The Sequoyah National Research Center at the University of Arkansas at Little Rock will host a 30th anniversary dinner from 6 to 8:30 p.m. Tuesday, Nov. 12 at the Arkansas Governor’s Mansion, 1800 Center St., in Little Rock.
Proceeds from the event will benefit the SNRC’s Native American Student Summer Intern Scholarship Fund.
SNRC creates a research atmosphere that invites indigenous peoples to make the center an archival home, and it seeks to acquire and preserve the writings and ideas of native North Americans.
The 30th anniversary event will begin with a reception at 6 p.m., followed by dinner at 6:30. There will be a short program and a live auction with Craig O’Neill. Tickets are $50.
Roy Boney, former SNRC student, will be the keynote speaker. Boney graduated from UALR in 2007 with a master’s degree in art and went to work for the Cherokee Nation.
Since then, he has firmly established his reputation as an artist and, in recent years, has worked on a major Cherokee language translation project. He continues to work as a language technologist for the Cherokee Nation Education Services Group.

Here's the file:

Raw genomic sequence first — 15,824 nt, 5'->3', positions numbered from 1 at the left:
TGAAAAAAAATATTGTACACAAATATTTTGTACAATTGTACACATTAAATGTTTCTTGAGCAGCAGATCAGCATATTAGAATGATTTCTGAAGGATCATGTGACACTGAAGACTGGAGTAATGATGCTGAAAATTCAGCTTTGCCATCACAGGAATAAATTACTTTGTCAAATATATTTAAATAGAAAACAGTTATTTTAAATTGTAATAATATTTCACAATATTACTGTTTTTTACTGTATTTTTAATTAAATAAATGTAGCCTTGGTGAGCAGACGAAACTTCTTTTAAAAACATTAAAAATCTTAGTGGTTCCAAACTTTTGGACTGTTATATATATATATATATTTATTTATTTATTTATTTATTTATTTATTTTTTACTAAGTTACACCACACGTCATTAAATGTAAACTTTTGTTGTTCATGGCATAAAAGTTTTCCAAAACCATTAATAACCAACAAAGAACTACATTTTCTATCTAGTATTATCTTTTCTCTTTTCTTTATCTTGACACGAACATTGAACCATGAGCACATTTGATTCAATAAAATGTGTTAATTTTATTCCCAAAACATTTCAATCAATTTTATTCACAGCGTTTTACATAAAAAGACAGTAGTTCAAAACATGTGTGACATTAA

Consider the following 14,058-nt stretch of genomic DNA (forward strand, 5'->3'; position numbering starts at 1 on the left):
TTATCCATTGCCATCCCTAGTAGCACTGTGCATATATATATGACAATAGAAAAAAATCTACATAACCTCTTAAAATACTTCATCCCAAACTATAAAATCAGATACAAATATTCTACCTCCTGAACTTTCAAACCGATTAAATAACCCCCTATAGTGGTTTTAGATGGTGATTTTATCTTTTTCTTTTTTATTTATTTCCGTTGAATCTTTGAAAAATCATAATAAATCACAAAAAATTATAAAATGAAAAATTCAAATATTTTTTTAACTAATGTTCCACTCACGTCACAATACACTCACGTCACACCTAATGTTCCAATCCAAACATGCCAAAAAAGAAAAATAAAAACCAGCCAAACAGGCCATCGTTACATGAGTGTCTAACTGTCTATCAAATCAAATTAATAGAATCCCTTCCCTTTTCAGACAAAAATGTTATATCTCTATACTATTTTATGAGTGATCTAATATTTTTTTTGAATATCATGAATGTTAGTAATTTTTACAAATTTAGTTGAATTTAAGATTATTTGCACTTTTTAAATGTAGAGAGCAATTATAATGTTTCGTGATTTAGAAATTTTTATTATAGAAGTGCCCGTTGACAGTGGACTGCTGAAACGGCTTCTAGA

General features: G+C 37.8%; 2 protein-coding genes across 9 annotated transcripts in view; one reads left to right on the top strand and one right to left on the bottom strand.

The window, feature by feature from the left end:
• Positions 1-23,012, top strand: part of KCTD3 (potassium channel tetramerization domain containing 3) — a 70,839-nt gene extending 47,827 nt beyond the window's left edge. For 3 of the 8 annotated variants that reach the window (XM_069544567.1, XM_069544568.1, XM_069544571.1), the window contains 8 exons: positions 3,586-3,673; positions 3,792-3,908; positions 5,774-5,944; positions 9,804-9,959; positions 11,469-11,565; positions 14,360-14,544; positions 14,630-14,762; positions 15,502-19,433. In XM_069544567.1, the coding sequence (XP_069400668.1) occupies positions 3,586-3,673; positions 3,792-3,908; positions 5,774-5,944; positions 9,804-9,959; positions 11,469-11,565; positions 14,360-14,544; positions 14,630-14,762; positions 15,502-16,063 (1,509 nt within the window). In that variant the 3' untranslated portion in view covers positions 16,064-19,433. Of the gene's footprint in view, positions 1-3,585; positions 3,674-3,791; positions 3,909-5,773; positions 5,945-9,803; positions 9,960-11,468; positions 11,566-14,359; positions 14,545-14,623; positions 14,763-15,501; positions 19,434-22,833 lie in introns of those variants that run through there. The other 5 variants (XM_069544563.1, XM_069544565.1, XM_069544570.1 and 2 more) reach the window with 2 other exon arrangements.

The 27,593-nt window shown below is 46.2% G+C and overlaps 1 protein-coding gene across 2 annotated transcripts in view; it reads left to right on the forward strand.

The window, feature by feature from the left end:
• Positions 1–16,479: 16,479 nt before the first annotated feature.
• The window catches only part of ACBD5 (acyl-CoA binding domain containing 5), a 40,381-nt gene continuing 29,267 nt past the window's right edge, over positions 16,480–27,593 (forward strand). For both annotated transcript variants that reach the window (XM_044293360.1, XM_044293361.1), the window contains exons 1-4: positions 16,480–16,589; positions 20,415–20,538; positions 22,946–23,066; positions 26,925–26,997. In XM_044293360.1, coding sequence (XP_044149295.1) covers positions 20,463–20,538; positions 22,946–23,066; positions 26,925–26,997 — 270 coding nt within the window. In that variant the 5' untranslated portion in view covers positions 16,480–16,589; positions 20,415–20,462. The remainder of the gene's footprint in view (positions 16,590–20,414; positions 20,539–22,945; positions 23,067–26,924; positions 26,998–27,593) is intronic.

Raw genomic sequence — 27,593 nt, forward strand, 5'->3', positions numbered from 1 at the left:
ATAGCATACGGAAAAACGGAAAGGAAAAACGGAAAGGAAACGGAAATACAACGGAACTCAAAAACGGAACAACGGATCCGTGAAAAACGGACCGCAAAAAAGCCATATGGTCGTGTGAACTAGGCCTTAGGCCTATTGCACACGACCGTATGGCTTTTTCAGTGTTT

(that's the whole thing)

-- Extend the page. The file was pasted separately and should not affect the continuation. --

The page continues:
An enrolled citizen of the Cherokee Nation of Oklahoma, Boney graduated magna cum laude with a bachelor’s degree in art from Oklahoma State University. He worked in private industry and for the Native American Resource Center in Tahlequah, Okla., before entering the Sequoyah National Research Center student program at UALR.
In 2005, he received the Prairie Band Potawatomi Fellowship at the center, where he continued his work as an illustrator for a comic book series and produced a brief animated film in the Cherokee language about the Cherokee Trail of Tears. Boney did a second film in the Muscogee (Creek) language titled “Incident at Rock Roe.”